An Introduction to Sandcastle Design and Engineering


Whoever said that sandcastle building was child’s play was wrong! Anyone who thinks they are merely decorations to adorn the beach… wrong again!

In fact, construction of the ultimate sandcastle is a major feat of engineering and design. For starters, a good sandcastle has to withstand the force of the incoming tide. Making a sandcastle too far up the beach, or as the tide is going out is considered cheating.

In order to achieve this adequately, the central fortress or “keep” must be protected by a series of wave resistant walls and moats, which help reduce the pounding of the sea on the central structure and facilitate the movement of excess water back out to sea.

Constant reinforcement is required, and a less than diligent sandcastle builder will find him (or her) self unable to compete with the more consistent efforts of Mother Nature herself. The more one can “put one’s back into it” the better. Therefore, it is advised (but rarely followed) that one is suitably attired in shorts or bathing costume, with shoes removed, as a complete soaking is absolutely guaranteed as part of the job description.

With this basic engineering in mind, design elements can be more thoroughly investigated, depending on the local materials (shells, rocks, seaweed etc) and the amount of time available for construction.

Naturally, a full afternoon at the water’s edge, as the tide is turning, is going to yield the best results.

How do I know this?

Hubby is a master sandcastle builder. He has been making sandcastles at the first sign of beach for as long as I have known him. Every. Single. Time.

Now he has an apprentice. Munchkin has adopted his role with gusto.

Together they turn sandcastle design and engineering into an artform… one that is apparently worthy of complete strangers stopping to take photos.

Now that is something to be proud of!

Today I am grateful.

The Colour of Happiness

Colour of Happiness

At last we have reached the ocean. After hours of driving through endless fields, coal mines and forests, it feels like coming home.

We have caught the last rays of the late afternoon, catching the breakers and making them glow.

The Munchkin runs off to make a sand castle. His dad will soon join him… boys + beach = sand castle, right?

Personally, after 7 hours in the car, I prefer to walk.

As the sun sinks lower behind the trees, the water takes on THAT hue… that incredible azure blue that only happens at sunset, when the reflection of the blue sky hits the water edge, and sits on top of the orange glow.

It is my favourite colour. The colour of calm, of magic, of happiness.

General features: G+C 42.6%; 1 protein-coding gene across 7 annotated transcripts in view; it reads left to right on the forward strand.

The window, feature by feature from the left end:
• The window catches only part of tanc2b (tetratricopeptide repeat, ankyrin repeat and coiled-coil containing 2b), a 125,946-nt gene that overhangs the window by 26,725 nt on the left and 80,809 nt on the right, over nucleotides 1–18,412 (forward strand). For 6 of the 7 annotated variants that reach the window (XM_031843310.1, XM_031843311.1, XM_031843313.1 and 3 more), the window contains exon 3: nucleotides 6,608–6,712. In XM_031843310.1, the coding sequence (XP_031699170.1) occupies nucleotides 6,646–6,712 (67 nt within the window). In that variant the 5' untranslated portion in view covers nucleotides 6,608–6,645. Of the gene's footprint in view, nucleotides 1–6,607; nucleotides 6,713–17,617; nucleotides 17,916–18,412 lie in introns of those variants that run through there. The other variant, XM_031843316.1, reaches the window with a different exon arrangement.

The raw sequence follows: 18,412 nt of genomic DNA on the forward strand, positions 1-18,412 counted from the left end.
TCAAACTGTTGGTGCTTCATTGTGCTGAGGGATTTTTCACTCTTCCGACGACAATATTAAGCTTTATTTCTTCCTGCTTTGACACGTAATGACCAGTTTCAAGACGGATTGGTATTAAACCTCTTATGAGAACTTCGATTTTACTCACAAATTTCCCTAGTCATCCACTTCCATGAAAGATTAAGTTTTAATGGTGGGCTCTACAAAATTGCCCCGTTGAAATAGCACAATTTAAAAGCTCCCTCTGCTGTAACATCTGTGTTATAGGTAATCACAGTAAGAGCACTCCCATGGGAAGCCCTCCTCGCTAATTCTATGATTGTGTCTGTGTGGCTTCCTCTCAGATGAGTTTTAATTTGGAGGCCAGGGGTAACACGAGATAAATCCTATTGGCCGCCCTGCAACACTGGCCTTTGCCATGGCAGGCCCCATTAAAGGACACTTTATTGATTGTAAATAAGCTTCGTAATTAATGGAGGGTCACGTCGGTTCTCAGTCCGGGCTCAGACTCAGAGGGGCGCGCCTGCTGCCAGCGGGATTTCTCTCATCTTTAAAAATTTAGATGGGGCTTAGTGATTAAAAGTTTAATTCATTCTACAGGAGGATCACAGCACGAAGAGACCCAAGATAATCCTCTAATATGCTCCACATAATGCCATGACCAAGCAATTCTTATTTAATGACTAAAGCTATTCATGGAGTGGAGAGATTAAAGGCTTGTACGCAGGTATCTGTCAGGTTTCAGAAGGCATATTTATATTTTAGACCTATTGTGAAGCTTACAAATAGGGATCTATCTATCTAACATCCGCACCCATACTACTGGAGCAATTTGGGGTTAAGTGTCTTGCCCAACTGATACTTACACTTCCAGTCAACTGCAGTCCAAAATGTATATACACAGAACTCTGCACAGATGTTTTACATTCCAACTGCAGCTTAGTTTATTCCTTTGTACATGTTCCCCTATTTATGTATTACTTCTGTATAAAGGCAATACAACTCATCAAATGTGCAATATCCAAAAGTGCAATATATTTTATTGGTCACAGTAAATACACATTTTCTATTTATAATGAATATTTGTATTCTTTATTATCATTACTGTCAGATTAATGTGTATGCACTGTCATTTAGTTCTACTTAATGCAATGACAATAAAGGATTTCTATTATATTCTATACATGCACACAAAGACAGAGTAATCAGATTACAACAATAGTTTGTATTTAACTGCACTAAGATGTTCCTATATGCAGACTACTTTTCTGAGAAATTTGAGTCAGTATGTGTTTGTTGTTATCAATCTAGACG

This colour first became my colour of happiness a long time ago. In defiance of some nasty bullying girls at primary school, who over-painted my papier mache project a hideous, greyish pink, I discovered the beauty of this blue, created by the contrast of sitting on top of pink/orange undertones. It took my breath away with its beauty. It reminded that everything would be OK, and that I can take control of my life and choose to be happy, no matter what is thrown at me.

When I rediscovered this shade while living near the beach in Glenelg, it did it again.

As it does today.

I wander back to my boys… they have created a HUGE sand castle. The Munchkin is soaked and covered head to toe in sand. It is almost dark.

My blue is finally merging into orange, the last of the sunset reflected in the sea.

Today I am grateful.

In the Wild

Cheetah Cub

There is nothing more graceful than a cheetah stalking its prey.

I watch the young cub slowly, gradually, sneak through the long grass. Its brother and sister join the back up team. Mum watches on.

Slowly, slowly, ever so slowly and then… run! It may not be full cheetah pace (110kmh), but it is quick and it is incredible to watch the animal’s muscles moving strongly, as they should, the leaps long, the back arched!

The ibis flies to a nearby tree. Foiled again!

The 8-month old cubs are very cute, but Mum is a truly beautiful animal. She is a King Cheetah, with deep coloured stripes and splotches rather than the traditional pattern of spots.

Naturally, our thoughts turn to peeled gazelle! The Munchkin is most annoyed he forgot to bring Cheetah along today. Cheetah is no doubt annoyed also. Peeled kangaroo would have been most welcome.

Yes, I have seen a wild cheetah stalk and chase a gazelle in the wilds of Africa. It is one of the highlights of my life (especially because the gazelle got away and I didn’t have to witness the gory after effects!) Today cannot replace that.

Today I am at the Western Plains Zoo in Dubbo, not the wilds of Africa. No, it is not the same.

And yet…

We witnessed some young cheetahs stalk and chase a wild animal. There was not a big crowd around. The keeper had long gone and was not providing commentary (although the commentary the keeper did provide earlier was incredibly interesting and entertaining).

Zoos are not the ideal habitat for wild animals. They often leave me feeling sad and depressed, especially as someone who has witnessed these stunning animals in the wild. But through a zoo I can share my experience of Africa with my family. I can ensure that the Munchkin better understands the conservation issues at stake. I can help him relate his personal Cheetah Stories with these real-life, amazing animals, and maybe, just maybe, spark an interest that will, one day, send him to Africa too.

Today I am grateful.

PS. The peeled gazelle reference comes from Zoo of the Untrue, a set of illustrations which have become a family meme! Unfortunately the original site is no longer with us, but these brilliant images have been captured here.

King Cheetah, Zoo of the Untrue


Page 6 of 18« First...«45678»10...Last »

Hi, I’m Cath

Cath Connell

Creating my amazing life one tiny moment at a time. Bringing the Hubby, a Munchkin and about a dozen tomato plants along for the ride.

Keep in touch